Saturday, May 3, 2014

I get it now

One thing I think parents soon forget after having a child is what it was like to be childless.  In particular, they don't remember what they didn't know.  I'm close enough to the transition that I still have a self-awareness of the evolution from childless person to a parent.

When I was childless, there were lots of parent-things I never understood.  How can they not be grossed out by spit and poop and stuff?  Why do they talk about the kid(s) all the time?  Who cares about percentiles?  What do people do with babies?  What is it about kids that makes parents so clingy?  Why did that mom just post 5 practically identical pictures of her kid with the caption "I just couldn't pick my favorite one!"  Is it just me or are they all of the exact same thing?  Am I heartless?

Being told "Oh, just wait till you have kids" or "It's the best" or "Having kids changes everything" never satisfactorily explained any of it.

I don't dislike children, but wasn't ever one to get really excited over them and want to babysit and stuff.  I enjoy meeting and interacting with small relatives and such, but it's great to turn them back over to the parents when I was tired of them.  I guess I never really knew what to do with them.

I had these thoughts amid planning to have a child of my own. There were several times during pregnancy I'd get freaked out and ask my husband "What am I going to do with a baby?!  I don't know what to do with a baby!"  Despite that, I always wanted a family of my own.  My decision to procreate was based entirely on faith that God wants us to have families, so He'd make sure everything worked out OK.

You know how God makes things work out with babies?  One word: HORMONES.

Hormones are amazing!

I don't know how they do it, but they do their job well.  They help rewire the parent brain, actually physically change the brain, to turn people into parents.  How cool is that?!  You don't even have to be the one to actually birth the child to get the hit.  They affect the father or any other primary caregiver.

Hormones are the reason parents love a child as soon as it's in their arms.  They're the reason parents love the spit and poop and strange noises.  It's the reason I don't need entertainment beyond staring at my baby's face for longer than I want to admit, thrilled every time her expression changes.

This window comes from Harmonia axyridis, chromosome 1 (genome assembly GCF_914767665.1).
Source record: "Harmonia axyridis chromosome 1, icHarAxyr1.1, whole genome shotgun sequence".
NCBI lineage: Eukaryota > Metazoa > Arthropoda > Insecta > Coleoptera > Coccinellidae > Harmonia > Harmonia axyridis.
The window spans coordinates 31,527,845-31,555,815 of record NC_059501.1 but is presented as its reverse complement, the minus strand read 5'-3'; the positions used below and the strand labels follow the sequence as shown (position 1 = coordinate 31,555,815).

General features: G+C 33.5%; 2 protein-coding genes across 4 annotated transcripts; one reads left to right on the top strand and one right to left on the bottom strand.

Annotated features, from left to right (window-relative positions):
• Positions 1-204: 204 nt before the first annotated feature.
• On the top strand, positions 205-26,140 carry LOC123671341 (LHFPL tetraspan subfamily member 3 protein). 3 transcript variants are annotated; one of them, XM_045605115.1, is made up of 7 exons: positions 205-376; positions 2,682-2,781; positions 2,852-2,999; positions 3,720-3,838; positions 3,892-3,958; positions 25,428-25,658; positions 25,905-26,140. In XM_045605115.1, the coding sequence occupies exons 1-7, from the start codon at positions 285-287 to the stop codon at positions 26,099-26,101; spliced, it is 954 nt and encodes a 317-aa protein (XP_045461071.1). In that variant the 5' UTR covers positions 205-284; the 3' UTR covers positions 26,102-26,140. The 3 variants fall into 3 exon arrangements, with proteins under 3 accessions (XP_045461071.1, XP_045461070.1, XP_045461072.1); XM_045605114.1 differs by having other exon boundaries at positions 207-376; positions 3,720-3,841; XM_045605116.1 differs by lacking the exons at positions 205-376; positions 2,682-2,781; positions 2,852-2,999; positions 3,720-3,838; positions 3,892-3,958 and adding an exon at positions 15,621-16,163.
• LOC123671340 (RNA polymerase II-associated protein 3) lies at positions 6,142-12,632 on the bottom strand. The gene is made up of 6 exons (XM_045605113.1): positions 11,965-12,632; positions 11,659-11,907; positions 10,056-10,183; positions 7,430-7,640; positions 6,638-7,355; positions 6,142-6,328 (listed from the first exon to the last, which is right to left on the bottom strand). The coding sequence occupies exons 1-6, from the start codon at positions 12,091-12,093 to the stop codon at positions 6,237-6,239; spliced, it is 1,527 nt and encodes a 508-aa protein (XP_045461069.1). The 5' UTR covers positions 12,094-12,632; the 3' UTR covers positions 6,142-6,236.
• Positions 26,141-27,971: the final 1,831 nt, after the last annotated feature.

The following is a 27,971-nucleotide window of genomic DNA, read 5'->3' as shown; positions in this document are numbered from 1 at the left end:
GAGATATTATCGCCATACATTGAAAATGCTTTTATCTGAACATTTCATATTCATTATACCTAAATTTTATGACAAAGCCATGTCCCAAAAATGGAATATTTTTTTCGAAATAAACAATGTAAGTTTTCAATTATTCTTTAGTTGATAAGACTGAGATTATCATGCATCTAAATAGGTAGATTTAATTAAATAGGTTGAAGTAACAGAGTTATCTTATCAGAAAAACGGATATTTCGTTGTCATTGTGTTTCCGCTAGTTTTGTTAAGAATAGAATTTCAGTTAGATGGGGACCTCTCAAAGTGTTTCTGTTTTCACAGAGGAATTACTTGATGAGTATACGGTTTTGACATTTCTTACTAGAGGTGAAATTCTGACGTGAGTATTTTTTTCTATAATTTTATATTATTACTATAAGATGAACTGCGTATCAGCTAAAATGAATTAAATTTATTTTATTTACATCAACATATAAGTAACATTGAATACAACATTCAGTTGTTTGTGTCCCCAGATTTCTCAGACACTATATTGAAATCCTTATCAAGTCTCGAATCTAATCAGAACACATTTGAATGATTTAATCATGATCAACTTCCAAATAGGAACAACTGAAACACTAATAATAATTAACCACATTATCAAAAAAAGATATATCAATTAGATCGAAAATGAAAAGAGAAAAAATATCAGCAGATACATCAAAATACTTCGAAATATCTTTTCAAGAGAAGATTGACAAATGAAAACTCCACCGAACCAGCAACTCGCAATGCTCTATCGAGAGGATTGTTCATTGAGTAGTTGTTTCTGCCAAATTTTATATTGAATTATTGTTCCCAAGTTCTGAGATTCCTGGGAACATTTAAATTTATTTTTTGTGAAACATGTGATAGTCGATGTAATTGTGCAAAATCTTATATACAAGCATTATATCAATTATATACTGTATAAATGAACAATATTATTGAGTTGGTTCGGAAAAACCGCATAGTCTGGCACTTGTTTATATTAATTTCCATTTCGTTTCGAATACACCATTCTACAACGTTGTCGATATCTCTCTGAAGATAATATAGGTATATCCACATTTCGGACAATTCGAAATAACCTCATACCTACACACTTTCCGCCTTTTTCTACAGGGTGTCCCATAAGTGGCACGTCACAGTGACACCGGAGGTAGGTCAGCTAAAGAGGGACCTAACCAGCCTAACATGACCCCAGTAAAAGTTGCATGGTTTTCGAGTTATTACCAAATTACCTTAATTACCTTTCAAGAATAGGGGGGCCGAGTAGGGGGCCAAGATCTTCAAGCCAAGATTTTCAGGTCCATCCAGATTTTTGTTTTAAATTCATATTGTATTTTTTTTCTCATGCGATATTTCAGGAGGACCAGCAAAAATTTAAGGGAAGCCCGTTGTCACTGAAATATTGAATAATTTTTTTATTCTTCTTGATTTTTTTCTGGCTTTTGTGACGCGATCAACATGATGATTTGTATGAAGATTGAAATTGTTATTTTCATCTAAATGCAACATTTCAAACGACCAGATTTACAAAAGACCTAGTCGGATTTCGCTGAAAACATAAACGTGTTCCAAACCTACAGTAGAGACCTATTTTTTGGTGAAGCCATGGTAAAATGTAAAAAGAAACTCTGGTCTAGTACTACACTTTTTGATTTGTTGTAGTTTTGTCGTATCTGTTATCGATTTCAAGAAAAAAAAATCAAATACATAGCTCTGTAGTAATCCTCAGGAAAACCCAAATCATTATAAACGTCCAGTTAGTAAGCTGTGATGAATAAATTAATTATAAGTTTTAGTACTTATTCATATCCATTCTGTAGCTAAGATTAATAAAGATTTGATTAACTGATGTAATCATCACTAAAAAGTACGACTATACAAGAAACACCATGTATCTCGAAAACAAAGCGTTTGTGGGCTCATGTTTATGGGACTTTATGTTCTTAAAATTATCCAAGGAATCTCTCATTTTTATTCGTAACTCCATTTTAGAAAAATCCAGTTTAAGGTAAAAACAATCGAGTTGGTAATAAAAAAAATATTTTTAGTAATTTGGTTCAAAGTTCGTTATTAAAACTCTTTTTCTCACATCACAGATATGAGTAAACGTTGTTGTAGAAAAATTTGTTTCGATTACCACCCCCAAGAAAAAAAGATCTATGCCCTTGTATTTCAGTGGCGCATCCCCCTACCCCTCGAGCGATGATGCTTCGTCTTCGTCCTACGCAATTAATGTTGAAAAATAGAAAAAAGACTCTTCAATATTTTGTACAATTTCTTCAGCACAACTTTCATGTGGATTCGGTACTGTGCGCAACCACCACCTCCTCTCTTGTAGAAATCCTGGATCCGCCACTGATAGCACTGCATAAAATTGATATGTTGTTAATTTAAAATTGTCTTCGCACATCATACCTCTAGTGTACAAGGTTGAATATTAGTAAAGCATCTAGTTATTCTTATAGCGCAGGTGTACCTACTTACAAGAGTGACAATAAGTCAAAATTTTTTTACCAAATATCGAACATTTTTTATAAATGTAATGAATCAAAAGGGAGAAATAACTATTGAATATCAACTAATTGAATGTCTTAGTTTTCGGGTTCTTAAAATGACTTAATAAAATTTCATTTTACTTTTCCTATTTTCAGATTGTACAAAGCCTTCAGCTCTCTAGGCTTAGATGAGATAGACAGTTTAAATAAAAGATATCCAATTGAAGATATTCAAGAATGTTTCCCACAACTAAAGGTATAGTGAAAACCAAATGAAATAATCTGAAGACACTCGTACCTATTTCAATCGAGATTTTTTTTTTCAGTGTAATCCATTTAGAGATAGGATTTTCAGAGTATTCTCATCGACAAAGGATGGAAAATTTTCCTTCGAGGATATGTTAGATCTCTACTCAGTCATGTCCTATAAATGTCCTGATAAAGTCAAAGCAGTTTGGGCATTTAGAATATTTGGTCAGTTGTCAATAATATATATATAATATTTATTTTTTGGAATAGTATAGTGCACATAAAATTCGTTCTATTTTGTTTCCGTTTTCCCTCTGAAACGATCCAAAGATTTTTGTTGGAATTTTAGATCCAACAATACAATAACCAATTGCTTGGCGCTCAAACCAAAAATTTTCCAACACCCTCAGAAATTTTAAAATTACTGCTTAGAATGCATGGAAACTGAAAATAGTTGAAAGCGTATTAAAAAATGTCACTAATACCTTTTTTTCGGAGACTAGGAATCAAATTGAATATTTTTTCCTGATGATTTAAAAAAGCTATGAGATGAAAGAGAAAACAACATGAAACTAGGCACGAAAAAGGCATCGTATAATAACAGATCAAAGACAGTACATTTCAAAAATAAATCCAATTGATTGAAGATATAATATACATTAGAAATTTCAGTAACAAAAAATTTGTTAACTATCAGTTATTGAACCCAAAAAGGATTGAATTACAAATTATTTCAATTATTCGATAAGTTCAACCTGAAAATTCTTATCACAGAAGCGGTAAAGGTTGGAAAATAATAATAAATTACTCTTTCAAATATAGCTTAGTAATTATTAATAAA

Knowing my affection for my child is chemically based doesn't diminish the sensation at all for me.  It's still a miracle to me that humans developed this way, I'm grateful for it!  I couldn't conceive of any other way to totally and effectively overcome my inherent tendencies.  I still don't particularly care about other people's kids, but I'm totally enraptured with my own and that's what matters. Hormones are evolutionary essential.

I was so relieved to find the transformation-- the miraculous obsession-- happened to me that I saw in others.  I get it now.  I get the pride in burps and toots and poops and grunts and sneezes. I get the whining about how fast a baby grows and changes.  I get the sheer and surging joy that just happens and I don't want it to ever stop even when things are hard.  These are unexplainable sensations, so no wonder any attempt to try isn't meaningful to childless people.  One really can't understand them till the glorious hormones wash over and work their transformative magic.

This makes me wonder if more people would decide to have children if they could experience a preview of those feelings.  But then if they did, they'd be deprived of the exercise of faith needed to fully commit to the entire experience: the exhaustion and poop as well as the joy.

To the childless out there: be patient with twitterpated parents.  In a real sense, they cannot help it, and it's a good sign that nature is doing it's job to make sure that little baby is well cared for.  If you really want to understand, try it out yourself.  If you don't, just secretly block them from your Facebook feed and no hard feelings.


Baby's first day to church. She's wearing the adorable bunny outfit given
to her by our friend Rose.  The hat has long ears but they're laid back.
Russian accents abounded in our home.

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